Trends in severe sepsis mortality derived from administrative data may be biased by changing International Classification of Diseases, 9th Revision, Clinical Modification, coding practices. We sought to determine temporal trends in severe sepsis mortality using clinical trial data that does not rely on International Classification of Diseases, 9th Revision, Clinical Modifications coding and compare mortality trends in trial data with those observed from administrative data.
We searched MEDLINE for multicenter randomized trials that enrolled patients with severe sepsis from 1991 to 2009. We calculated standardized mortality ratios for each trial from observed 28-day mortality of usual care participants and predicted mortality from severity-of-illness scores. To compare mortality trends from clinical trials to administrative data, we identified adult severe sepsis hospitalizations in the Nationwide Inpatient Sample, 1993–2009, using two previously validated algorithms.
Patients with severe sepsis or septic shock.
Of 3,244 potentially eligible articles, we included 36 multicenter severe sepsis trials, with a total of 14,418 participants in a usual care arm. Participants with severe sepsis receiving usual care had a 28-day mortality of 33.2%. Observed mortality decreased 3.0% annually (95% CI, 0.8%–5.0%; p = 0.009), decreasing from 46.9% (standardized mortality ratio 0.94; 95% CI, 0.86–1.03) during years 1991–1995 to 29% (standardized mortality ratio 0.53; 95% CI, 0.50–0.57) during years 2006–2009 (3.0% annual change). Trends in hospital mortality among patients with severe sepsis identified from administrative data (Angus definition, 4.7% annual change; 95% CI, 4.1%–5.3%; p = 0.69 and Martin definition, 3.5% annual change; 95% CI, 3.0%–4.1%; p = 0.97) were similar to trends identified from clinical trials.
Since 1991, patients with severe sepsis enrolled in usual care arms of multicenter randomized trials have experienced decreasing mortality. The mortality trends identified in clinical trial participants appear similar to those identified using administrative data and support the use of administrative data to monitor mortality trends in patients with severe sepsis.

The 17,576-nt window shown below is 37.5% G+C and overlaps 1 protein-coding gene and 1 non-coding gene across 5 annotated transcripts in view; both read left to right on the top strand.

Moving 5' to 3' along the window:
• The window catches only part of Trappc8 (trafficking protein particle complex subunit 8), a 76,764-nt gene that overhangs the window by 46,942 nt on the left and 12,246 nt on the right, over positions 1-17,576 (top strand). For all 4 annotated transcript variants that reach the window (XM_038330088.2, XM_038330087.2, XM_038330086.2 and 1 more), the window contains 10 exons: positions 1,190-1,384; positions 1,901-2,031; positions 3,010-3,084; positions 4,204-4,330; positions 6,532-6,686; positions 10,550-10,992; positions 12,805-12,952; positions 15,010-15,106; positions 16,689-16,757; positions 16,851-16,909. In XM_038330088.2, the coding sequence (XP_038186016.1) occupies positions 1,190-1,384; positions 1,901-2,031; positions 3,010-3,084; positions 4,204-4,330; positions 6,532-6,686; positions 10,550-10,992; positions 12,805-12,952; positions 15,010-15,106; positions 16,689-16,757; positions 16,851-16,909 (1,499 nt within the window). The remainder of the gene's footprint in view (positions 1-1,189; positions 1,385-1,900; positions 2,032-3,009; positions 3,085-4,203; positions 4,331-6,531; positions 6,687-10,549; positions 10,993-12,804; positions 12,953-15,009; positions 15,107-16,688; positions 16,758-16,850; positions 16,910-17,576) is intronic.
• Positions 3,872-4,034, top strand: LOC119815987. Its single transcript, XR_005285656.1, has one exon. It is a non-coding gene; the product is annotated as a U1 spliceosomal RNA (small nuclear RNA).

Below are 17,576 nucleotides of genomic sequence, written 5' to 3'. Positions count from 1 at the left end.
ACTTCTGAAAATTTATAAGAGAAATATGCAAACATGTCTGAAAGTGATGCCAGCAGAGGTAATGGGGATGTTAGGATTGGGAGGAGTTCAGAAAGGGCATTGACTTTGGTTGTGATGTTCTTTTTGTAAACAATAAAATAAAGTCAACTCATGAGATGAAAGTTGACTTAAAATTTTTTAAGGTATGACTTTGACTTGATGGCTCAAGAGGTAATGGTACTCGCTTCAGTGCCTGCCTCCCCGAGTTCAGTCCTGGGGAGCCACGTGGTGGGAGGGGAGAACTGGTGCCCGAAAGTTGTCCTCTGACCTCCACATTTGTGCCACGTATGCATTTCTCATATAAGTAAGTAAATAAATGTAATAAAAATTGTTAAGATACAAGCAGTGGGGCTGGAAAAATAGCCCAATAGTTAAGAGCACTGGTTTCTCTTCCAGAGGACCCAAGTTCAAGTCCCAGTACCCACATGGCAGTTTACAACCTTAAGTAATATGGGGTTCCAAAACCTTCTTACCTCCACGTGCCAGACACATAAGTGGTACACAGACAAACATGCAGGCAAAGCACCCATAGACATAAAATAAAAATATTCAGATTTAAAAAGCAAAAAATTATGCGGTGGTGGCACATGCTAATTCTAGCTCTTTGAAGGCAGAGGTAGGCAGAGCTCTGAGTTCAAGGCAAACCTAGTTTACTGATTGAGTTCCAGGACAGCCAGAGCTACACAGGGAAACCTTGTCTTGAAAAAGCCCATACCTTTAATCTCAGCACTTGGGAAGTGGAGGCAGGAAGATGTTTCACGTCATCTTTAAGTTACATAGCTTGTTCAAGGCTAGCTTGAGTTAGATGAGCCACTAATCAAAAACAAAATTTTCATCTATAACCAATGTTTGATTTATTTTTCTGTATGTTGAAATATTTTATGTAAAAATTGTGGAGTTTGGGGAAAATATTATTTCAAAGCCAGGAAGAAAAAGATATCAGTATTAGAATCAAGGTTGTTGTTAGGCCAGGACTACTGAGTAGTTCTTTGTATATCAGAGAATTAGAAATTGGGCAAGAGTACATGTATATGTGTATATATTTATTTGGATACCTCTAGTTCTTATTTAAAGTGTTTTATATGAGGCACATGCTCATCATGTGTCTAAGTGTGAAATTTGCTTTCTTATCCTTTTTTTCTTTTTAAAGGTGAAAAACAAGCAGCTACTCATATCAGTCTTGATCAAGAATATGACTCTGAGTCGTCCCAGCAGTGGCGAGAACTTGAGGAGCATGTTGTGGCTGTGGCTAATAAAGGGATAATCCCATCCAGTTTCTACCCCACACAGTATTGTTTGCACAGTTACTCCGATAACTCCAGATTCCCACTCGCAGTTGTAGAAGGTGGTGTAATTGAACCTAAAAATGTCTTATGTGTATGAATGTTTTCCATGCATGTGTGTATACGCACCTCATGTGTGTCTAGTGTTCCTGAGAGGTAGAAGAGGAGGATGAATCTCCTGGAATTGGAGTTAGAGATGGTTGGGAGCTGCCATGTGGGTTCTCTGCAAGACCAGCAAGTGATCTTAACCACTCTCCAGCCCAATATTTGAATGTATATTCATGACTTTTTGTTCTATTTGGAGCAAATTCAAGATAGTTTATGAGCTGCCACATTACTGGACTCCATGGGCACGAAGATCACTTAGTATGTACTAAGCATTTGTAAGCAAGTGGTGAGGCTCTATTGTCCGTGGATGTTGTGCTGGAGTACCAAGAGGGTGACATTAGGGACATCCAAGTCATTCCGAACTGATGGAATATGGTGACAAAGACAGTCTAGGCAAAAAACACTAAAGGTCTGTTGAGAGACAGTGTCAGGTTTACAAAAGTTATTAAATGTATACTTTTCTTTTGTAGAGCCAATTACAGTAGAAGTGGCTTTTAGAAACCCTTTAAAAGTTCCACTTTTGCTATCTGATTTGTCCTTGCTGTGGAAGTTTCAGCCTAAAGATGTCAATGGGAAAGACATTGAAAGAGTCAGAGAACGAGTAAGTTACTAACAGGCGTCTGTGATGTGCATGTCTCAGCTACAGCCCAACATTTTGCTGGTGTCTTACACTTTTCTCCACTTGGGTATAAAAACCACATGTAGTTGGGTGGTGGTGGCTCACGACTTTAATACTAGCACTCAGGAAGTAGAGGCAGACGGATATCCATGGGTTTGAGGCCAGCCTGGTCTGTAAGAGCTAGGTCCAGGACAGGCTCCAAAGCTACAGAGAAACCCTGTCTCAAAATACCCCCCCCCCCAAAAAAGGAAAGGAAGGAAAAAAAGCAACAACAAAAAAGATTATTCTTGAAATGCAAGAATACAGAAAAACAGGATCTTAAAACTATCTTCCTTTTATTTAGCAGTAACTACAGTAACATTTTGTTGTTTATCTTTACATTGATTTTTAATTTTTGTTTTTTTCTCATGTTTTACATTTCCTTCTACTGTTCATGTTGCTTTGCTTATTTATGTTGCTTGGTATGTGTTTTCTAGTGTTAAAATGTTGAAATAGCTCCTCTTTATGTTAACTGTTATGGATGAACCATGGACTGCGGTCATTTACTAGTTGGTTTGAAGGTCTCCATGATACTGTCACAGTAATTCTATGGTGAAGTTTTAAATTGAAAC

Supplemental Digital Content is available in the text.
1The Pulmonary Center, Boston University School of Medicine, Boston, MA.
2Division of Pulmonary, Allergy, and Critical Care Medicine Internal Medicine, Boston Medical Center, Boston, MA.
3Department of Medicine, Boston Medical Center, Boston, MA.
4Center for Healthcare Organization & Implementation Research, Edith Nourse Rogers Memorial VA Hospital, Bedford, MA.
5The Dartmouth Institute for Health Policy and Clinical Practice, Dartmouth Medical School, Hanover, NH.
* See also p. 747.
Supplemental digital content is available for this article. Direct URL citations appear in the printed text and are provided in the HTML and PDF versions of this article on the journal’s website (http://journals.lww.com/ccmjournal).
Dr. Wiener received support for article research from National Institutes of Health (NIH). She received grant K07 CA138772 and support from the Department of Veterans Affairs. Her institution received grant support from National Cancer Institute (NCI K07138772). Dr. Walkey received grants K01HL116768 and R21 HL112672 from the National Institutes of Health, National Heart, Lung, and Blood Institute. He received royalties from UpToDate (weaning from mechanical ventilation chapter), support for travel from University of Michigan (visiting Professorship), and support for article research from NIH. His institution received grant support from the NIH (NHLBI R21 and K01 grants). Funding sources had no role in the design and conduct of the study; collection, management, analysis, and interpretation of the data; and preparation, review, or approval of the manuscript. The remaining authors have disclosed that they do not have any potential conflicts of interest.
For information regarding this article, E-mail: firstname.lastname@example.org